- Associated Press - Thursday, January 19, 2017

CHEYENNE, Wyo. (AP) - A state judge has dismissed a lawsuit contesting how a $300 million project to renovate the Wyoming Capitol is being managed, but one of the people who sued said the decision will be appealed.

In dismissing the lawsuit filed last year by former state Rep. Gerald Gay, of Casper, and Karl Allred, of Evanston, Laramie County District Judge Catherine Rogers sided in her ruling last week with attorneys for the state who contended the two men lacked standing to sue over the matter.

Gay and Allred argued that Gov. Matt Mead and top state lawmakers violated the state constitution by issuing contracts without competitive bids.

Gay said in a telephone interview Thursday that as a resident and taxpayer he should be able to challenge in court what he sees as violations of the constitution by government officials.

“If we don’t, then who does?” he said.

Mead has said that state attorneys have determined the state has followed the law in contracting for the project.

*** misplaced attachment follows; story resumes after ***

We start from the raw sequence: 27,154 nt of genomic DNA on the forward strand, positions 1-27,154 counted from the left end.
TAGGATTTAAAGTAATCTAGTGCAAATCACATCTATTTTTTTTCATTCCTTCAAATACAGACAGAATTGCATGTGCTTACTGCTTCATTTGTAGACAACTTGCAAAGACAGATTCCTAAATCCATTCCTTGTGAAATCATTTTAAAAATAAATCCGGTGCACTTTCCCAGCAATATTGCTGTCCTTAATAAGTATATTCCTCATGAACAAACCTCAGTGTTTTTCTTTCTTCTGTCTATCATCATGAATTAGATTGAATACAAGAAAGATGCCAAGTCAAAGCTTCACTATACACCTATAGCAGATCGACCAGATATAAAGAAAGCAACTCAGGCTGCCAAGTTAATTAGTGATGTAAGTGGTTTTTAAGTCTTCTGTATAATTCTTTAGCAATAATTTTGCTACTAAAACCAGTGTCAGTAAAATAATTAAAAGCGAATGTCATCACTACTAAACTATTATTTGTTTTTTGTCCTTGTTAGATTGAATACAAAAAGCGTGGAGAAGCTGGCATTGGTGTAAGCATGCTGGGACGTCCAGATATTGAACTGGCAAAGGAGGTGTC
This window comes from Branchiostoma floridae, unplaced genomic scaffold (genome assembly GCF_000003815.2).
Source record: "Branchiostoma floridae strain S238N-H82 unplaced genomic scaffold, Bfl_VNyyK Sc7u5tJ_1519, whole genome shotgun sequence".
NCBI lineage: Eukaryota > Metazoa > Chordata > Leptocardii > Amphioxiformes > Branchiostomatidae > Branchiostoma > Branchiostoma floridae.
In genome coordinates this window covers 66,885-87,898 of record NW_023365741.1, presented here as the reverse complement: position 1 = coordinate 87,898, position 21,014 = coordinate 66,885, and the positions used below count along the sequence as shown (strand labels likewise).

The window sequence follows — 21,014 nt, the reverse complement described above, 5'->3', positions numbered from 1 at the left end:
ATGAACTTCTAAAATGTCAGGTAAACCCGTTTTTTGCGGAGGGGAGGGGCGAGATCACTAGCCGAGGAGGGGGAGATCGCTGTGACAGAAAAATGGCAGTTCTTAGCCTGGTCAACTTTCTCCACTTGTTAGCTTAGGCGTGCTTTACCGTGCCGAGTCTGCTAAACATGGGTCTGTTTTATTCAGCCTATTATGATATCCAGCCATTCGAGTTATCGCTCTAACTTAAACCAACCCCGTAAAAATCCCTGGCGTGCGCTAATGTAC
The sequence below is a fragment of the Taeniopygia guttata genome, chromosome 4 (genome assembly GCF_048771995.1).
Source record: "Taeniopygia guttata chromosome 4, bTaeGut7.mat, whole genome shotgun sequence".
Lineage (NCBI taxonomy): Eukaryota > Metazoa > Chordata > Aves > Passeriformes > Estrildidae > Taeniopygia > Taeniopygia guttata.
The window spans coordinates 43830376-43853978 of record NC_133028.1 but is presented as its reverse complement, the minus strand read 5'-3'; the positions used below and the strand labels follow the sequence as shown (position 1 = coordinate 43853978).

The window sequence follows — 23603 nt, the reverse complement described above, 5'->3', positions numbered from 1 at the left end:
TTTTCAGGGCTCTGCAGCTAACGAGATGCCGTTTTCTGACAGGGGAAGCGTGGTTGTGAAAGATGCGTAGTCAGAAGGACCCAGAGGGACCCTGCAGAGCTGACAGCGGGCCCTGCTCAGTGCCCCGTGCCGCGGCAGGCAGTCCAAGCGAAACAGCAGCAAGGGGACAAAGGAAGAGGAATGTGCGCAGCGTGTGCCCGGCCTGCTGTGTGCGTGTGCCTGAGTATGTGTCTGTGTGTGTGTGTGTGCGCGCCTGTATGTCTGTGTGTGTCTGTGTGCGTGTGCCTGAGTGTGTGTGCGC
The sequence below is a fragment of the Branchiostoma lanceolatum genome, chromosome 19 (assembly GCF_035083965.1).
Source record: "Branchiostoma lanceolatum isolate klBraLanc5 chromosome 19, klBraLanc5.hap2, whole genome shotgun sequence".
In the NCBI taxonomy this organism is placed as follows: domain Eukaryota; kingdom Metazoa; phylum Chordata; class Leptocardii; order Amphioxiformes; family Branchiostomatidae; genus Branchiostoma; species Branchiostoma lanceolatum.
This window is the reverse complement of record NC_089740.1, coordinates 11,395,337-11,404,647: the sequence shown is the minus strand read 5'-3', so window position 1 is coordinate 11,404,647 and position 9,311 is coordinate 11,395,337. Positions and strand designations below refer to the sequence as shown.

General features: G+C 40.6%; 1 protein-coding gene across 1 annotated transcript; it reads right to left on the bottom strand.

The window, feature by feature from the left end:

Attorney General Peter Michael, who is named as a defendant in the lawsuit, declined comment Thursday.

Current legislative leaders welcomed the decision.

“With this ruling, we move one step closer to the Capitol Square Project’s successful completion with one less frivolous distraction,” Senate President Eli Bebout said in a statement.

Gay and Allred contend in their lawsuit that the state has violated state constitutional requirements for competitive bidding on the Capitol restoration project. For instance, the lawsuit says the state should have sought competitive bids for office space to house the Legislature and other state offices during the renovation project.

The Capitol Building Restoration Oversight Group, a panel that includes senior lawmakers as well as Mead, was formed at the outset to oversee the restoration project. Officials have said that the process has been competitive, noting that a number of companies were interviewed before a construction manager for the project was hired.

Separately, another lawsuit involving the restoration project is still pending in the state court. State Treasurer Mark Gordon contends that the state constitution requires him to sign off on Capitol contracts but the state law that established the legislative oversight panel left him out of the process.

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